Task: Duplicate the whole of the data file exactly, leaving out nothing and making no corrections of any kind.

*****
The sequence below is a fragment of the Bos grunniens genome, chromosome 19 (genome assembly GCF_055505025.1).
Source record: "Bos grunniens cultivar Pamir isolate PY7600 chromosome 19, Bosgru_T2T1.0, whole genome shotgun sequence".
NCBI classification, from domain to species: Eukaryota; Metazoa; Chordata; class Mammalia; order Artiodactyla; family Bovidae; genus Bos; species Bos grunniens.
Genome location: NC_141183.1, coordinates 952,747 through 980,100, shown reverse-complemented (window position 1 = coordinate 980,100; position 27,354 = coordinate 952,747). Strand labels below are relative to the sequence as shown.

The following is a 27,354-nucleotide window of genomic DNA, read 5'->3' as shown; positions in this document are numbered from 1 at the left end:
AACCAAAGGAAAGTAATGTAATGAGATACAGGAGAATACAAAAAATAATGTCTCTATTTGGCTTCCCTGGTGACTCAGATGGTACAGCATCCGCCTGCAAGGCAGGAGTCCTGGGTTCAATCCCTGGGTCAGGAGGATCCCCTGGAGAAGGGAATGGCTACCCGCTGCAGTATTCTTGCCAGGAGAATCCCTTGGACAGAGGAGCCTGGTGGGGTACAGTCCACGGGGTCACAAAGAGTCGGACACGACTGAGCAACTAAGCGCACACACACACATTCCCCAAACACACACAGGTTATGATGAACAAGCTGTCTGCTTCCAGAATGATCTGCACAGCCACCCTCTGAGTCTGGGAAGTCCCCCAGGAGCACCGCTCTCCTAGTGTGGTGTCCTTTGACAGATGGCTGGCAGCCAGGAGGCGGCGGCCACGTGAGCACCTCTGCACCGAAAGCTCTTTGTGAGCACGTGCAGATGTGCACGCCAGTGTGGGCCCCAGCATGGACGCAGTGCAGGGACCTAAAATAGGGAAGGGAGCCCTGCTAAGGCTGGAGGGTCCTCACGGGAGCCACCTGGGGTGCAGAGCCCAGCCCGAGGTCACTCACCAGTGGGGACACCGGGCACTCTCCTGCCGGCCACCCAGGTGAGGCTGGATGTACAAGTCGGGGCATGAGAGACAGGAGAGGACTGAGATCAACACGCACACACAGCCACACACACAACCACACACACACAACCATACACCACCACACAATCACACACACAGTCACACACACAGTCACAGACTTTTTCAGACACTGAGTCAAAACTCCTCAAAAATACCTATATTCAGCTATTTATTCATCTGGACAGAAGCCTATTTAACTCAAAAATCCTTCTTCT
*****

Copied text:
The sequence below is a fragment of the Bos grunniens genome, chromosome 19 (genome assembly GCF_055505025.1).
Source record: "Bos grunniens cultivar Pamir isolate PY7600 chromosome 19, Bosgru_T2T1.0, whole genome shotgun sequence".
NCBI classification, from domain to species: Eukaryota; Metazoa; Chordata; class Mammalia; order Artiodactyla; family Bovidae; genus Bos; species Bos grunniens.
Genome location: NC_141183.1, coordinates 952,747 through 980,100, shown reverse-complemented (window position 1 = coordinate 980,100; position 27,354 = coordinate 952,747). Strand labels below are relative to the sequence as shown.

The following is a 27,354-nucleotide window of genomic DNA, read 5'->3' as shown; positions in this document are numbered from 1 at the left end:
AACCAAAGGAAAGTAATGTAATGAGATACAGGAGAATACAAAAAATAATGTCTCTATTTGGCTTCCCTGGTGACTCAGATGGTACAGCATCCGCCTGCAAGGCAGGAGTCCTGGGTTCAATCCCTGGGTCAGGAGGATCCCCTGGAGAAGGGAATGGCTACCCGCTGCAGTATTCTTGCCAGGAGAATCCCTTGGACAGAGGAGCCTGGTGGGGTACAGTCCACGGGGTCACAAAGAGTCGGACACGACTGAGCAACTAAGCGCACACACACACATTCCCCAAACACACACAGGTTATGATGAACAAGCTGTCTGCTTCCAGAATGATCTGCACAGCCACCCTCTGAGTCTGGGAAGTCCCCCAGGAGCACCGCTCTCCTAGTGTGGTGTCCTTTGACAGATGGCTGGCAGCCAGGAGGCGGCGGCCACGTGAGCACCTCTGCACCGAAAGCTCTTTGTGAGCACGTGCAGATGTGCACGCCAGTGTGGGCCCCAGCATGGACGCAGTGCAGGGACCTAAAATAGGGAAGGGAGCCCTGCTAAGGCTGGAGGGTCCTCACGGGAGCCACCTGGGGTGCAGAGCCCAGCCCGAGGTCACTCACCAGTGGGGACACCGGGCACTCTCCTGCCGGCCACCCAGGTGAGGCTGGATGTACAAGTCGGGGCATGAGAGACAGGAGAGGACTGAGATCAACACGCACACACAGCCACACACACAACCACACACACACAACCATACACCACCACACAATCACACACACAGTCACACACACAGTCACAGACTTTTTCAGACACTGAGTCAAAACTCCTCAAAAATACCTATATTCAGCTATTTATTCATCTGGACAGAAGCCTATTTAACTCAAAAATCCTTCTTCT